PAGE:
On behalf of the Connecticut State Department of Education (CSDE), I am pleased to present the Connecticut Academic Performance Test (CAPT) Third Generation Handbook for Science.  The third generation CAPT will be administered for the first time in March 2007.  


This handbook has been developed to provide Connecticut’s public school educators with important information about the CAPT science subtest.  It should serve as a reference for all secondary science teachers as they prepare their students.  It is designed to answer the frequently asked questions about this assessment.  I urge you to review the handbook, and I hope it will be helpful in your efforts to improve science instruction in Connecticut’s classrooms. 


Additionally, the CSDE extends its appreciation to those educators who served as members of the CAPT science advisory and fairness committees.



George A. Coleman

Interim Commissioner of Education


























Like its predecessor, the 2000 CAPT Science Handbook, this CAPT Third Generation Handbook for Science has been designed to provide Connecticut’s high school science teachers with a range of background materials, ideas, tasks and other resources to better align instruction and assessment with the expectations set by the Connecticut Science Framework and the third generation CAPT science assessment.


The underlying philosophy of the science framework and the CAPT science assessment is that science is not only a body of knowledge, but also a way of thinking about the world around us.  The philosophy and objectives closely parallel the National Science Education Standards developed in 1996 by the National Research Council, and Benchmarks for Scientific Literacy, published by the American Association for the Advancement of Science in 1993.


In addition to a summary of the changes in the test and the revised test content specifications, this handbook also contains copies of recently released curriculum-embedded tasks and a set of sample items that can be used to assess understanding in each of the CAPT science content domains.  Teachers may use these materials in a variety of ways:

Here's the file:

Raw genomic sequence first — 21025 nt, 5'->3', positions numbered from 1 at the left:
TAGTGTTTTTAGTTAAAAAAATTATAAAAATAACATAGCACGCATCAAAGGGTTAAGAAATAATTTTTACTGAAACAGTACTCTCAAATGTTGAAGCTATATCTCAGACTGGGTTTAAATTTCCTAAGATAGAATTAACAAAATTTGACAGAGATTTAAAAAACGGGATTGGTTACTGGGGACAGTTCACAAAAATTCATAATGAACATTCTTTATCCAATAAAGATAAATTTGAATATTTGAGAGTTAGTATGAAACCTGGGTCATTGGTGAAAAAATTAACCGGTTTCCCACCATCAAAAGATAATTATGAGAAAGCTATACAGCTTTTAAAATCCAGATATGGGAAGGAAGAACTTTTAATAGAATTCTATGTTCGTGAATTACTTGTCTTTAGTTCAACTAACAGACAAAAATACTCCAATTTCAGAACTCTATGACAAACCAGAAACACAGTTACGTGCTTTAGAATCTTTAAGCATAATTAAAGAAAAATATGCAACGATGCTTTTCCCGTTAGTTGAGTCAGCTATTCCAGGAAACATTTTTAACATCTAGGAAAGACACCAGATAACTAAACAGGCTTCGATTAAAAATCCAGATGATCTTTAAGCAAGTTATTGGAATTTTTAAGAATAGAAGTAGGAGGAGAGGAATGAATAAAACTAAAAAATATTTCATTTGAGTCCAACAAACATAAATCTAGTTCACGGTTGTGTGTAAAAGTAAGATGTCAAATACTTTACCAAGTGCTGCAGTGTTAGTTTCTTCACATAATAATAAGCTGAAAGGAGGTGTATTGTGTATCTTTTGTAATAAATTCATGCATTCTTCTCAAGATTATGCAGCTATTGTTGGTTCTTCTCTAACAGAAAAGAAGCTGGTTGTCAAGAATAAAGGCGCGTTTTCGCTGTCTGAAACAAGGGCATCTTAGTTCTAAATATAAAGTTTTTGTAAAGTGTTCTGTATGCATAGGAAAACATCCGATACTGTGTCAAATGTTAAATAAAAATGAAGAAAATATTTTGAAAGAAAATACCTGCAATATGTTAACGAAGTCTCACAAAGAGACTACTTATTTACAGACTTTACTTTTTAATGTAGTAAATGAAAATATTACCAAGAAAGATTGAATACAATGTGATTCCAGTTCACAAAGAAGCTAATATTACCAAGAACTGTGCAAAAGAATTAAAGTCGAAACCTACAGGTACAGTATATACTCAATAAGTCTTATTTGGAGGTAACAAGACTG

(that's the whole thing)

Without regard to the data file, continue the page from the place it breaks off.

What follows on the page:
·      Background materials and teaching suggestions can be shared and discussed at department meetings


·      Sample items can be used to prepare ninth and tenth graders for the test, as well as to help prepare eleventh and twelfth graders who choose to retake the test


·      Sample items can be used to help teachers to make instructional decisions and to design instructional experiences that are aligned with the CAPT philosophy of science as inquiry


·      The curriculum-embedded tasks may be used and/or modified in the normal course of instruction to provide students with a variety of inquiry experiences in science


·      Student work generated from curriculum embedded tasks and responses to open-ended questions can be used as catalysts for discussions on teaching and learning


For more information about the science assessment of the Connecticut Academic Performance Test please call or e-mail:


Mary Anne Butler, 9-12 Science Consultant         (860) 713-6737




Madeline Bergeron, CAPT Science Program      (860) 713-6851




                               Connecticut State Department of Education

                                     Bureau of Curriculum and Instruction

                                      Box 2219, Hartford, CT 06145-2219



                                       Connecticut State Board of Education